The Bitcoin world has been riddled with multiple scams over the past seven years. Some of these schemes are still in operation today and continue to prey on the uneducated. Thankfully, it is rather easy to distinguish between legitimate offerings and ideas that will steal your money. The following list of known recent scams will be an eye-opener for a lot of people.

#3 CryptoDouble

The CryptoDouble scheme was causing quite a stir among cryptocurrency enthusiasts nearly two years ago. This program advertised itself as a way to double your cryptocurrency balance. Not only did the owners support Bitcoin, but also virtually any popular altcoin in existence at that time.

Anyone can see that a program offering to double deposits for free will eventually run off with funds. Unfortunately, the program managed to steal out over 2,200 Bitcoin worth of cryptocurrency from its users, which were then cashed out through the BTC-E exchange. A valuable lesson was learned, although a lot of innocent people lost money in the process.

#2 HashOcean

Bitcoin cloud mining service providers always carry a high risk of turning into a Ponzi Scheme over time. HashOcean offered such a service, and the company eventually shut down its services some time ago. At that time, the company blamed ongoing DDoS attacks and an impending server migration for leaving users unable to access their funds. As it turns out that was not the case, and the company evaporated into thin air.




Ever since HashOcean disappeared, various new cloud mining services have popped up. To this day, it remains unclear if these are run by the same team as the HashOcean platform. However, it is evident that the Bitcoin community has little faith in cloud mining right now, despite there being a handful of legitimate companies around.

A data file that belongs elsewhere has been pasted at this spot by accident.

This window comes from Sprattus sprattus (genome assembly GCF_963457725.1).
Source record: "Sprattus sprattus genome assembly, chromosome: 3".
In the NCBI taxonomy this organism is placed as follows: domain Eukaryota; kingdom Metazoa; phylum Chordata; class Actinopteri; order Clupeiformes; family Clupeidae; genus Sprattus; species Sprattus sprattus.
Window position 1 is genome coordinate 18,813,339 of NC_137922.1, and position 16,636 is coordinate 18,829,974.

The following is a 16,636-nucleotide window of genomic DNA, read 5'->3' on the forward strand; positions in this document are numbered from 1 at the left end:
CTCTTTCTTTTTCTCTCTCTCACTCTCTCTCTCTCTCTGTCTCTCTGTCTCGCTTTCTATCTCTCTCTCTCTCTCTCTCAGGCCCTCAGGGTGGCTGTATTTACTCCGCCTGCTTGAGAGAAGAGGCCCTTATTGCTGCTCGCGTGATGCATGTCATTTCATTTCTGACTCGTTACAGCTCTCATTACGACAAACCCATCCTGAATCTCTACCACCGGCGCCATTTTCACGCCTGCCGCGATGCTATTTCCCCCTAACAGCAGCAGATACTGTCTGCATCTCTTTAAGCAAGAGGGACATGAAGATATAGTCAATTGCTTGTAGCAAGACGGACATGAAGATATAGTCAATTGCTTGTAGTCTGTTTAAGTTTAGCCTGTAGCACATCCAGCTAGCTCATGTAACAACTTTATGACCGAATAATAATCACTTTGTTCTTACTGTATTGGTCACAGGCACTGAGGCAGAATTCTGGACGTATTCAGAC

#1 OneCoin

The biggest scam to haunt the cryptocurrency world is called OneCoin. Unlike other schemes, this MLM program promotes their own native currency, which is allegedly issued through a blockchain system. To this very date, no one has seen the technical details of this blockchain, and it is very plausible it doesn’t even exist.

Don’t let the myriad of positive OneCoin posts and comments fool you. A lot of people claim to make money through this program, although hardly anyone has successfully withdrawn funds from their balance. There is a vast difference between seeing digital numbers on a balance sheet go up, and having money in your hands. With Onecoin, that latter option is very unlikely to ever happen.

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